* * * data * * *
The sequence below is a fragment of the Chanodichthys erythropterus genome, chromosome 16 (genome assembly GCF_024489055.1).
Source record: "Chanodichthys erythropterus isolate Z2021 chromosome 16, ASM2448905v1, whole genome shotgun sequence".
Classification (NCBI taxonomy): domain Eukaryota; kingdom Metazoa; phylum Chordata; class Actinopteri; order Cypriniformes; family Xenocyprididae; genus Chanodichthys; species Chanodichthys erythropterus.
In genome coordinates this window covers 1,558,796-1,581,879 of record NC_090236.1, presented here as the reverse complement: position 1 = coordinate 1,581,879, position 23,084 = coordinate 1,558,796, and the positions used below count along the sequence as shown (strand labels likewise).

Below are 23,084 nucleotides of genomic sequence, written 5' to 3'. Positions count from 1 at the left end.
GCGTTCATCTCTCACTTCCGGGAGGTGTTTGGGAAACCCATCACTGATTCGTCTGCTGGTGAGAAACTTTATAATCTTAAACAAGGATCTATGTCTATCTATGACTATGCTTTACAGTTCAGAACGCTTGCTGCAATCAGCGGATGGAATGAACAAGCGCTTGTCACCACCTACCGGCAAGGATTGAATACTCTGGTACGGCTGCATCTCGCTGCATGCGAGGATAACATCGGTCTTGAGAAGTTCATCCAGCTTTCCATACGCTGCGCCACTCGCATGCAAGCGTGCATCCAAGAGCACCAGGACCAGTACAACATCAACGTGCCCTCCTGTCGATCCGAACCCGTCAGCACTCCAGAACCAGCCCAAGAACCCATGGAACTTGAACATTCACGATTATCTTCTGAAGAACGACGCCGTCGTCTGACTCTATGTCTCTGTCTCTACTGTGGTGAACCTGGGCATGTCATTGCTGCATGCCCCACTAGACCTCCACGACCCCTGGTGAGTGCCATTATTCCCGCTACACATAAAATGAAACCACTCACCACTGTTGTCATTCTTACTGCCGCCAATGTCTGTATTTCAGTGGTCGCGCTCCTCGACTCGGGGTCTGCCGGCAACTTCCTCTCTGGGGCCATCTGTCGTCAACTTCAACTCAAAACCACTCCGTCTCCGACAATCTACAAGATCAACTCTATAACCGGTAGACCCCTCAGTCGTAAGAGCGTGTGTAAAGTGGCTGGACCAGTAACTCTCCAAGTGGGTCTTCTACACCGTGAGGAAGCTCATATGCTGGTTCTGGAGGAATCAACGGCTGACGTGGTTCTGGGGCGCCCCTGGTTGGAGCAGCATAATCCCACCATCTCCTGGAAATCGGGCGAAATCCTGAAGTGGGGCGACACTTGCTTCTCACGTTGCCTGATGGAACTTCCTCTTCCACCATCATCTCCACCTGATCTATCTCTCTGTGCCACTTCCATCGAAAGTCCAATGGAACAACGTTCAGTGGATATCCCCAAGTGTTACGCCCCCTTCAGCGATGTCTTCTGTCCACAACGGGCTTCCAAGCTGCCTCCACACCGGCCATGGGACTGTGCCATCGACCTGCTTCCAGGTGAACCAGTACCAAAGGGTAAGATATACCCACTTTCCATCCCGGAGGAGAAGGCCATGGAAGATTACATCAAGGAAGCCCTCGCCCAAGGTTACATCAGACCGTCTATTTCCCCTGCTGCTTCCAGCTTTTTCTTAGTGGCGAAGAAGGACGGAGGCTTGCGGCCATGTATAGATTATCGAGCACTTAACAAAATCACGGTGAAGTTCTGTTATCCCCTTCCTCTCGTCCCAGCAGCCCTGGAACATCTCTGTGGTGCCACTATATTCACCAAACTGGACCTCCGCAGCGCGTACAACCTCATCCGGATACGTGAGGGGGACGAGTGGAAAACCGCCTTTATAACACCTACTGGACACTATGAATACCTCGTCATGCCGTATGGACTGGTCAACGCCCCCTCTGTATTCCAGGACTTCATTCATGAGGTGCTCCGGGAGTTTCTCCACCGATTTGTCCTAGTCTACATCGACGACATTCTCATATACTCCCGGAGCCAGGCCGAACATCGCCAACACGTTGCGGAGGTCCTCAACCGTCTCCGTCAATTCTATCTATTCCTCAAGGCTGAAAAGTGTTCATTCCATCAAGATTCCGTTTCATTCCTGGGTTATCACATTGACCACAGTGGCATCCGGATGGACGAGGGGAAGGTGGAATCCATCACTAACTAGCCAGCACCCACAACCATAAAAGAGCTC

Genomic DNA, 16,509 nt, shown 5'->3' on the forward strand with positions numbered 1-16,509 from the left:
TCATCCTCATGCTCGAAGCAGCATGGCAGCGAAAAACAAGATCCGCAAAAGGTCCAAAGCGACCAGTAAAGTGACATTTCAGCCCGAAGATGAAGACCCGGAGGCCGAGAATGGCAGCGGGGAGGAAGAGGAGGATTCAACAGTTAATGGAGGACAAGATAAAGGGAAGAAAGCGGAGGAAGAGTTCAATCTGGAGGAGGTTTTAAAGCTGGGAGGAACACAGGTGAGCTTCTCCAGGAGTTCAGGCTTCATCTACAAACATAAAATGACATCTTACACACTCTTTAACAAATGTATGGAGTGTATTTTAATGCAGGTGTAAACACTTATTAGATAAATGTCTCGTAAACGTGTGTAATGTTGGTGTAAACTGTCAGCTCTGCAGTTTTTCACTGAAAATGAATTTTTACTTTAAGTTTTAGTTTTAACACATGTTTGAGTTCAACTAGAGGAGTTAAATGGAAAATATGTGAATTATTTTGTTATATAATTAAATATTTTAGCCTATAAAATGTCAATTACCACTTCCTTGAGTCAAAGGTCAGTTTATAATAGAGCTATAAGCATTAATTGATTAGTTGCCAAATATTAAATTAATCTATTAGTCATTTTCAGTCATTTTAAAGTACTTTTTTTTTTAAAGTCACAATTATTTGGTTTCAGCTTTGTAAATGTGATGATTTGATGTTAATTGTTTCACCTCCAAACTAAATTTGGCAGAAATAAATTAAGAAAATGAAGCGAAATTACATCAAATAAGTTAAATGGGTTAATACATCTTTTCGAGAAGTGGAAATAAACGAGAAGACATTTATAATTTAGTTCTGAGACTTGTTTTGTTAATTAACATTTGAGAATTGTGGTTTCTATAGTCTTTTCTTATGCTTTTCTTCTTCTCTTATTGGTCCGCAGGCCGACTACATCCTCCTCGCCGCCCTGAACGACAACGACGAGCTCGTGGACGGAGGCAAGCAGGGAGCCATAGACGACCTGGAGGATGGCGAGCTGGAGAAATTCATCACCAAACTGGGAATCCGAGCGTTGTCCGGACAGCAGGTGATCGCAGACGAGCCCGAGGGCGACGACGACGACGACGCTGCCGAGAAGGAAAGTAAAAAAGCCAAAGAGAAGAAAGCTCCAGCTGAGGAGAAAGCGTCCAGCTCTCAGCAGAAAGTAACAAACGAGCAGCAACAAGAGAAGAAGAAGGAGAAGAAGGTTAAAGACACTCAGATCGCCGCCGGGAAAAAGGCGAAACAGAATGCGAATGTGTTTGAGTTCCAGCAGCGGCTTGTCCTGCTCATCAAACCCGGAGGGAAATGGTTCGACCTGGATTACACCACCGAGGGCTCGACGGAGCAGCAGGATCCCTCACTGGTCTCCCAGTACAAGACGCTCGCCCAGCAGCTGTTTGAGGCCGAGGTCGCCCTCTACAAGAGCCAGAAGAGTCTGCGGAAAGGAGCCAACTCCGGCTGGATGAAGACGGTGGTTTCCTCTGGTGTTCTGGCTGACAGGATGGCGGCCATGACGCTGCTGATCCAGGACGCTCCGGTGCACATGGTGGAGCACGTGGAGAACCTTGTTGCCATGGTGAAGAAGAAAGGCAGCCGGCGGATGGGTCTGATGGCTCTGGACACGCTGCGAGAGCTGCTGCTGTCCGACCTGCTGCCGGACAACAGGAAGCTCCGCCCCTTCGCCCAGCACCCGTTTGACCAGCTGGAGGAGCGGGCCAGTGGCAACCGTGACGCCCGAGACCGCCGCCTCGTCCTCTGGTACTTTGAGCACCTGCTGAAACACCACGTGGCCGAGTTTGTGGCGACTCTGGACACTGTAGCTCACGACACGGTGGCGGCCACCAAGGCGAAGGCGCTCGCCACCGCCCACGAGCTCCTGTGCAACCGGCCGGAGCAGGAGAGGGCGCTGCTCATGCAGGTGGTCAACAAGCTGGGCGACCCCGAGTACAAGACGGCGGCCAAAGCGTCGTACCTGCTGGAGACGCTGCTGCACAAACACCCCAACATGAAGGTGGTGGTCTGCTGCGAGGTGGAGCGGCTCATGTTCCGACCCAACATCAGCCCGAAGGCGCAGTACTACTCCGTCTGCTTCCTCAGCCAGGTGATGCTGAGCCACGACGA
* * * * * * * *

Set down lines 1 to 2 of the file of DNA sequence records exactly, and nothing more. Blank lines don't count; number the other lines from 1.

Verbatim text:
The sequence below is a fragment of the Chanodichthys erythropterus genome, chromosome 16 (genome assembly GCF_024489055.1).
Source record: "Chanodichthys erythropterus isolate Z2021 chromosome 16, ASM2448905v1, whole genome shotgun sequence".